- The Coroner's Lunch
- Thirty-Three Teeth (A Dr. Siri Paiboun Mystery Book 2)
- Disco for the Departed (Dr. Siri Mysteries Book 3)
- Anarchy and Old Dogs (Dr. Siri Mysteries Book 4)
- Curse of the Pogo Stick (Dr. Siri Mysteries Book 5)
- The Merry Misogynist (Dr. Siri Mysteries Book 6)
- Love Songs from a Shallow Grave (Dr. Siri Mysteries Book 7)
- Slash and Burn (Dr. Siri Mysteries Book 8)
- The Woman Who Wouldn't Die (Dr. Siri Mysteries Book 9)
- Six and a Half Deadly Sins (Dr. Siri Mysteries Book 10)
- I Shot the Buddha (A Dr. Siri Paiboun Mystery Book 11)
- The Rat Catchers' Olympics (A Dr. Siri Paiboun Mystery Book 12)
- Don't Eat Me (A Dr. Siri Paiboun Mystery Book 13)
- The Second Biggest Nothing (A Dr. Siri Paiboun Mystery Book 14)
- The Delightful Life of a Suicide Pilot (A Dr. Siri Paiboun Mystery Book 15)
When a Lao female security officer is discovered stabbed through the heart with a fencing sword, Dr. Siri, the reluctant national coroner for the People’s Democratic Republic of Laos, is brought in to examine the body. Soon two other young women are found killed in the same unusual way. Siri learns that all three victims studied in Europe and that one of them was being pursued by a mysterious stalker. But before he can solve the case, he is whisked away to Cambodia on a diplomatic mission. Though on the surface the Khmer Rouge seem to be committed to the socialist cause, Siri soon learns the horrifying truth of the killing fields and finds himself thrown into prison. Can the seventy-four-year-old doctor escape with his life?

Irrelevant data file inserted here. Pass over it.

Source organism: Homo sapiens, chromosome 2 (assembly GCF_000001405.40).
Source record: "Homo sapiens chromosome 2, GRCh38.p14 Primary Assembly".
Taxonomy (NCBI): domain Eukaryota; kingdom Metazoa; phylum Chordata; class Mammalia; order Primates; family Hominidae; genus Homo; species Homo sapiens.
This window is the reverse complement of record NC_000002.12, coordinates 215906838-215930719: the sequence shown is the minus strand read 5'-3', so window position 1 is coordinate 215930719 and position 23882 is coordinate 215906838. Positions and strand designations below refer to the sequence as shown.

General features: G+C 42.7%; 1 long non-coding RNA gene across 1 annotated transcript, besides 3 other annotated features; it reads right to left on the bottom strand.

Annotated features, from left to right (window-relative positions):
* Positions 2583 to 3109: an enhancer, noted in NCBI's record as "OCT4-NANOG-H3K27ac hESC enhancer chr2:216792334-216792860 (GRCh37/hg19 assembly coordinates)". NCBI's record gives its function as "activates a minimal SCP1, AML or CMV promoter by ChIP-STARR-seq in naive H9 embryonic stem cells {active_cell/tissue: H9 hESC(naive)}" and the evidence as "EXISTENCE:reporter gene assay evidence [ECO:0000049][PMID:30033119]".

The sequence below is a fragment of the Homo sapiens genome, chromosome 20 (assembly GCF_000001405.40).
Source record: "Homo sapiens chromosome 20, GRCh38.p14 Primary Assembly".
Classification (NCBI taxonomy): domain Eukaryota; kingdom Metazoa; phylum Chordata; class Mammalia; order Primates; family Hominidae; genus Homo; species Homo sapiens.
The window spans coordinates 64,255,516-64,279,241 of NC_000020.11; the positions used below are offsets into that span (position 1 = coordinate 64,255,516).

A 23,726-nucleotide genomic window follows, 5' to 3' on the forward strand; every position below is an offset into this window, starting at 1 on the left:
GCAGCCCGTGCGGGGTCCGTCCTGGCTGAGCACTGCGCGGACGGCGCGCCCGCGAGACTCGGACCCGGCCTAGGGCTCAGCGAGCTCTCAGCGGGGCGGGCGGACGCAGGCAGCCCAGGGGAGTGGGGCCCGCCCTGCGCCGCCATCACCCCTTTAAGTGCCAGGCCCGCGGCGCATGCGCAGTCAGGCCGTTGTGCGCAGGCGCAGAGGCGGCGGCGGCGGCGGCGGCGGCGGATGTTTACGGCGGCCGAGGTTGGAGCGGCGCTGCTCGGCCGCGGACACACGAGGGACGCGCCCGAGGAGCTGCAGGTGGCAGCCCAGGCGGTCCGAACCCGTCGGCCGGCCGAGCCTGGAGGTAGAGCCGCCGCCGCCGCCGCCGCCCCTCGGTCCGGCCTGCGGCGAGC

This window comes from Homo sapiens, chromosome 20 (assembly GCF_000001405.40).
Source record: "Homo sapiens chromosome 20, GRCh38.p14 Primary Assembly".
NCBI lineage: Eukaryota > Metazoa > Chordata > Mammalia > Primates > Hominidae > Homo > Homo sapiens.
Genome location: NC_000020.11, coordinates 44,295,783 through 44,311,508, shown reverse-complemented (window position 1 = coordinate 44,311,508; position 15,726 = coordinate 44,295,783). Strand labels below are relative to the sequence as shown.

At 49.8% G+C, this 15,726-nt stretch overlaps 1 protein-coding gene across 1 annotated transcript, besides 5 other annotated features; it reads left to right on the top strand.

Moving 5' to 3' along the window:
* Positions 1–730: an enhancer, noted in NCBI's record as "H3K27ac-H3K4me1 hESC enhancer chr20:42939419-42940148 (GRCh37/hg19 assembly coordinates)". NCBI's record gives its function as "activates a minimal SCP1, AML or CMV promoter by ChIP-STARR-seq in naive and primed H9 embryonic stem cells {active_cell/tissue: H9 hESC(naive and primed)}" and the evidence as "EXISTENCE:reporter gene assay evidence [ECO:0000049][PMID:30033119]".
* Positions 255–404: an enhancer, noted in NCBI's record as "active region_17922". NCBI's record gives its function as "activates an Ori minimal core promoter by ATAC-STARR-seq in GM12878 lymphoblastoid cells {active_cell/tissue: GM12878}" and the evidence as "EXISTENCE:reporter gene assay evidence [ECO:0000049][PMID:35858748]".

M B Fay on Amazon wrote:
Colin Cotterill certainly does not follow a formula in constructing his excellent mysteries featuring Laotian septuagenarian coroner Dr. Siri Paiboun. This installment has two main threads, one which is told in the first-person, present tense by Siri who is imprisoned in Cambodia, and the other the mystery of three similar homicides that started before Siri’s trip with his friend Civilai to Cambodia, which is told in the third person and involves Siri and his menagerie of interesting colleagues and companions. The two stories come together as Siri thinks of the mystery back in Laos to distract himself from torture and mistreatment in Cambodia and as Inspector Phosy ponders Siri’s advice/concerns and pursues the case in his absence. A theme tying the two streams together is the bureaucratic investigation in Laos of whether Siri warrants official hero status while in Laos he is demonstrating, at least to the reader, that he definitely is a hero. Colin Cotterill is a delight as a writer because of the originality of each book as well as his continuing development of excellent characters and his witty description of their interactions and somewhat nonsensical events. Nevertheless, this book is dark in its telling of the brutality of the Khmer Rouge--a lesson worth remembering.
Not for the faint of heart
Of all the books in the Dr. Siri series, I think this one has been most on my mind. In the 1970's Pol Pot and his gang of marauders decimated the population of Cambodia and I was peripherally conscious of what was going on via the media. When reading this book, I was made painfully aware of the horrors of that genocide. This book hit me so intensely that I had to put it down every once in a while in order to digest the pain and get my head wrapped around what had happened. This book is not for the faint-hearted or the lovers of fairy tales in which everything is rosy in the end. Cotterill has done a stellar job of gripping this reader and not letting go. This is a do-not-miss read and I am still affected by it.
Colin Cotterill deserves many kudos for his amazing writing skills. So glad to have discovered this writer.
READ THIS BOOK!
Leave a Reply